How We Got 9/11 on the Colorado Democratic Platform
November 11, 2010
by Frances Shure
Colorado Democrats Call for New 9/11 Investigation: An Insider Tells Us How They Did It
It’s true! The Democratic Platform for the state of Colorado is the first major party in the US to adopt a resolution for a new investigation into the official story of the events surrounding 9/11.
It started in 2004 when I, a complete novice in political processes, decided to participate in my precinct caucus in order to try to make a difference here in Colorado.1 The night before, I learned that the caucus is also a time to bring policy resolutions for consideration. Hurriedly, I wrote a resolution for a new, independent investigation into 9/11, figuring that here is an opportunity, at least, to educate a few more people. To my surprise, my precinct caucus neighbors voted for it!
The next step was to get it passed at the county level: the Denver County Assembly and Convention. To do this, I needed to get 10% of the attendees to sign a petition — another chance to educate more people! I needed 200 signatures, which I managed to get with the spontaneous help of a couple of other 9/11 truth activists. Now I could present this resolution to the Assembly, at the end of a long hard day, which wound up being attended by about 100 of the most serious participants.
Managing to transcend my considerable stage fright, and fearing I might be tarred and feathered, I read the full resolution aloud. The call for a vote came. To my shock, the resolution passed by 98%!
Discovering that the next step was the Colorado Platform Committee, I attended that meeting. Other dedicated activists were there as well, trying to figure out this mysterious process. (We could attend and comment, but not vote.) We were stunned to see that the Committee did not even have copies of the passed county platforms by which to determine what should be included at the state level. They were just going to decide unilaterally what they wanted on the state platform!
I firmly but politely confronted the chair of the committee about this. He replied testily, “We’re doing the best we can!” (I.e. sit down and shut up!) I replied back as testily, “No, you are not! Democracy has just flown out the window!”
Those more politically savvy than I informed me that the Democratic Party is controlled from the top down. What people want at the grassroots is not welcome, and when controversial resolutions are passed, they can be mysteriously removed at the state level. The State Platform Committee balks at including any resolutions not supported by the party’s presidential candidate — just the opposite of how a representative democracy is supposed to work.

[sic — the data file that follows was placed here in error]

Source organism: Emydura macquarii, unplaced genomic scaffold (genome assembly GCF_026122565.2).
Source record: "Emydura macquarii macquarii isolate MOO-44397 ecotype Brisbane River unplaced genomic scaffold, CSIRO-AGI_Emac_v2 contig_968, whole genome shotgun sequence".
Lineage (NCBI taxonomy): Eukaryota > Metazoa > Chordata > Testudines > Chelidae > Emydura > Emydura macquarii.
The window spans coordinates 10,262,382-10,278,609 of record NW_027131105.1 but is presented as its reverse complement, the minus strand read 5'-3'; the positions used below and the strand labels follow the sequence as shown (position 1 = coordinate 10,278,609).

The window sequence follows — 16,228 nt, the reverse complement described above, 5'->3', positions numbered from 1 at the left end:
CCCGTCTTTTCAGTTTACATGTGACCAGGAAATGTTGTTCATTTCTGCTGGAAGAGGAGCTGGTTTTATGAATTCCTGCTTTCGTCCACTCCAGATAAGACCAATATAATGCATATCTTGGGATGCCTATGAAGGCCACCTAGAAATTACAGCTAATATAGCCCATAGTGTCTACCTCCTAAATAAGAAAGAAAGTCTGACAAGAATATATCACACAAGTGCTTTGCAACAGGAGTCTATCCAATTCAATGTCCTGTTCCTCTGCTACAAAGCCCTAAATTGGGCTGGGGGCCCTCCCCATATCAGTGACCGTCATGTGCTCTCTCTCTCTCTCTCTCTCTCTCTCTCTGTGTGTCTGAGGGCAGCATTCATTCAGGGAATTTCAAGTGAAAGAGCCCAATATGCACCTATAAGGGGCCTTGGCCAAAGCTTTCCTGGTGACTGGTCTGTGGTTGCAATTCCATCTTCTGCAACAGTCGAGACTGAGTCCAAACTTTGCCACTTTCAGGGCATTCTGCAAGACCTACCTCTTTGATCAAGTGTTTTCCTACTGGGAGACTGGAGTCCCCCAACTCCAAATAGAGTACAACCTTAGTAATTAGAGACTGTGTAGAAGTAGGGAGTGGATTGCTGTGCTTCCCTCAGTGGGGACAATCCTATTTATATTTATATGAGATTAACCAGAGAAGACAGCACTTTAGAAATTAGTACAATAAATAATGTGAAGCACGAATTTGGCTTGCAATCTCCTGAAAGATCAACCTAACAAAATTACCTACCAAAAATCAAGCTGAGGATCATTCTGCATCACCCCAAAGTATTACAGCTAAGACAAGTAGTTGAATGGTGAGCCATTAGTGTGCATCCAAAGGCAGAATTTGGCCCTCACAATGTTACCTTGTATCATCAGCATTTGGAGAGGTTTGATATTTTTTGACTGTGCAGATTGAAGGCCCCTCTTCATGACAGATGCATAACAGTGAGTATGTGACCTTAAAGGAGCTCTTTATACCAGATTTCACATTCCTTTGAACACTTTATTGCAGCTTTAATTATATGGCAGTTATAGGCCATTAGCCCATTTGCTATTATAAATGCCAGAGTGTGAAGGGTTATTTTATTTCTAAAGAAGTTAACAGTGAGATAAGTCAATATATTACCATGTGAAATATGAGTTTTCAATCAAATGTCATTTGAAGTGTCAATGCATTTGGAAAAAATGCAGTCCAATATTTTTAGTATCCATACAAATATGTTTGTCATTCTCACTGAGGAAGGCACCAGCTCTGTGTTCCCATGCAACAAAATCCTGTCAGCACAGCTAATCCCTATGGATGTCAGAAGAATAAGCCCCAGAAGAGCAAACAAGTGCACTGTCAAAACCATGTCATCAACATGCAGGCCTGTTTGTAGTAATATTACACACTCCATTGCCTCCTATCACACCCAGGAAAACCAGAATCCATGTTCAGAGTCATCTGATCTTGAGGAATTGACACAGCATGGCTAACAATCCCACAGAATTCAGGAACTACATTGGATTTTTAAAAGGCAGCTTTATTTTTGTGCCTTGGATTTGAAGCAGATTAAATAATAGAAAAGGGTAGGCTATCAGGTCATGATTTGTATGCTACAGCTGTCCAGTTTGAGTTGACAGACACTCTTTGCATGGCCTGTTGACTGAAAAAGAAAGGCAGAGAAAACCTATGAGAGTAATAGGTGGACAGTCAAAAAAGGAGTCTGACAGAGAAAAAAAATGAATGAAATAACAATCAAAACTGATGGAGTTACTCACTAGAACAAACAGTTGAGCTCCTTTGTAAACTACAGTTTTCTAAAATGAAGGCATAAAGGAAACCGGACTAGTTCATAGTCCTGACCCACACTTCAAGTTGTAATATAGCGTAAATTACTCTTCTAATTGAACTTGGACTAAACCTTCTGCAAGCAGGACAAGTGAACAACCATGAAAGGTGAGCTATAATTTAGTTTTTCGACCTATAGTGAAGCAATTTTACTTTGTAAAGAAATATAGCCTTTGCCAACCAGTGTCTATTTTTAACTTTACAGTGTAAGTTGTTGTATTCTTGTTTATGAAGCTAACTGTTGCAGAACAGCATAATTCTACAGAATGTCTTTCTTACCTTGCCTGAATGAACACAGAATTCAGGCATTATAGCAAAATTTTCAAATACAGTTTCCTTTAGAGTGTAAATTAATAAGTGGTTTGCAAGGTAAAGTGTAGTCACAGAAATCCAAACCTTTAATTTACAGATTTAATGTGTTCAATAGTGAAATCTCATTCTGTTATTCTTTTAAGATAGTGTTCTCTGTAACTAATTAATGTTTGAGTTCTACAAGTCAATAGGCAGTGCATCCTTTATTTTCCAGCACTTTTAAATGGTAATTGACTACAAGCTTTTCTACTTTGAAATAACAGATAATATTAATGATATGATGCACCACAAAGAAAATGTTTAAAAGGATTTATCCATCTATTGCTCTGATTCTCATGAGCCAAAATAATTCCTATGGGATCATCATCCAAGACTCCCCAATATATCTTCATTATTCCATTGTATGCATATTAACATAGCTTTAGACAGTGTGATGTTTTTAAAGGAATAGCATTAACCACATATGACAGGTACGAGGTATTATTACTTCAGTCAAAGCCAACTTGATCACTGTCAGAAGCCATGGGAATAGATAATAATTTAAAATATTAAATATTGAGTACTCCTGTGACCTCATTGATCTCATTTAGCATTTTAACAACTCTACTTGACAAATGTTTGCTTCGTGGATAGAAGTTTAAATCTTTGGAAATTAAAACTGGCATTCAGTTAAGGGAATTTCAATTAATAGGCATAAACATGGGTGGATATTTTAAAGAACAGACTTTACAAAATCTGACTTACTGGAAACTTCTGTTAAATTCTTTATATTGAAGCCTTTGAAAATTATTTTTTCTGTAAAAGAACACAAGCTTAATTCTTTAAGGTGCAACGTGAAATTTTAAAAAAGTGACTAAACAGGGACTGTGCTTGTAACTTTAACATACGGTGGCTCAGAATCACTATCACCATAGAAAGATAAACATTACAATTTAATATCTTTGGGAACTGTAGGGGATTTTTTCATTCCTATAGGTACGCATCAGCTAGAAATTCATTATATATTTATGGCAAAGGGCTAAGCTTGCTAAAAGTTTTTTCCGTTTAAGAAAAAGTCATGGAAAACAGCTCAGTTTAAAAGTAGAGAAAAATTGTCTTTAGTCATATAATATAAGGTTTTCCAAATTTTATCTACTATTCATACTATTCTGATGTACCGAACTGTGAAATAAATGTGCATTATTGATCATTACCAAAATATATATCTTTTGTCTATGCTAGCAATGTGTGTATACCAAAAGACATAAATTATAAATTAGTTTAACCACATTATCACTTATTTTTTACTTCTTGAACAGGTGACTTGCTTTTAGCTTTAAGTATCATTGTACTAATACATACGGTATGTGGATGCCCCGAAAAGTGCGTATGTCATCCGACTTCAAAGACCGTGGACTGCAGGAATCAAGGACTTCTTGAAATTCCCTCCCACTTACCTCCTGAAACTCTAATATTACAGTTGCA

Not to be deterred, in the months following, a few of the citizens who had been educated by our Colorado 9/11 Visibility speaking events joined the Colorado Democratic Platform Committee. In 2008, these people informed other committee members about the need for a new 9/11 investigation. In this same year, other Colorado citizens presented resolutions in their caucuses and county assemblies across the state. This time, they actually reached the Colorado Democratic Platform Committee, and, lo and behold, the following resolution was passed:
“We hereby declare that the investigations into the 9/11 terrorist attacks, the illegal invasion of Iraq, Abramoff and other lobbyists, the hurricane Katrina response, and other major issues were inadequate and warrant review.”
Not at all unhappy with this, several of us proceeded to try for a stronger statement in 2010, beginning with the precinct level. At my precinct caucus, there was a backlash waiting, and I was unsuccessful. Other activists, however, were successful in getting their resolutions passed at precinct and county levels. To my utter surprise, the Colorado Platform Committee kept the previous resolution and added another to the 2010 Colorado Democratic Platform:
“Whereas many disturbing facts were consciously ignored by the 9/11 Commission; Be it resolved, therefore, that the CDP calls for the establishment of a truly independent Grand Jury and public investigation into these and other anomalies in order to find the truth of the September 11, 2001 attacks, so that we have a greater probability of preventing attacks of this nature in the future.”
Now understanding the controlling and top-down nature of the Democratic Party, I fully expect a backlash, and realize that the grassroots desire for a new investigation into 9/11 will likely never be considered by the Democratic National Committee (unlike the Green Party ). However, activists in any state with the caucus system  can use this political process to at least educate our fellow citizens. It is a rare opportunity in which the audience is right there waiting for us to speak our truth!
The 2008 version of the resolution may be viewed here.
The Resolution presented at the caucus in 2010 may be viewed here.
 There are two methods by which states choose their delegates and pass resolutions for the national conventions: the caucus and the primary. Caucuses are simply neighborhood meetings, open to all registered voters of the party, in which delegates and resolutions are chosen for the county conventions and assemblies. The states that have primaries do not have this grassroots advantage. They are open to all registered voters, and voting is done through a secret ballot as in general elections.
 In 2004, the National Green Party called for an independent commission, with full participation of surviving family members, to investigate the government’s handling of 9/11 and information leading up to the attacks. To date, this is the only national political party to support a new, independent investigation.
States with the caucus system are Alaska, Colorado, Idaho, Kansas, Minnesota, North Dakota, Iowa, Nevada, Nebraska, Washington, Maine, Wyoming, Texas, and Utah.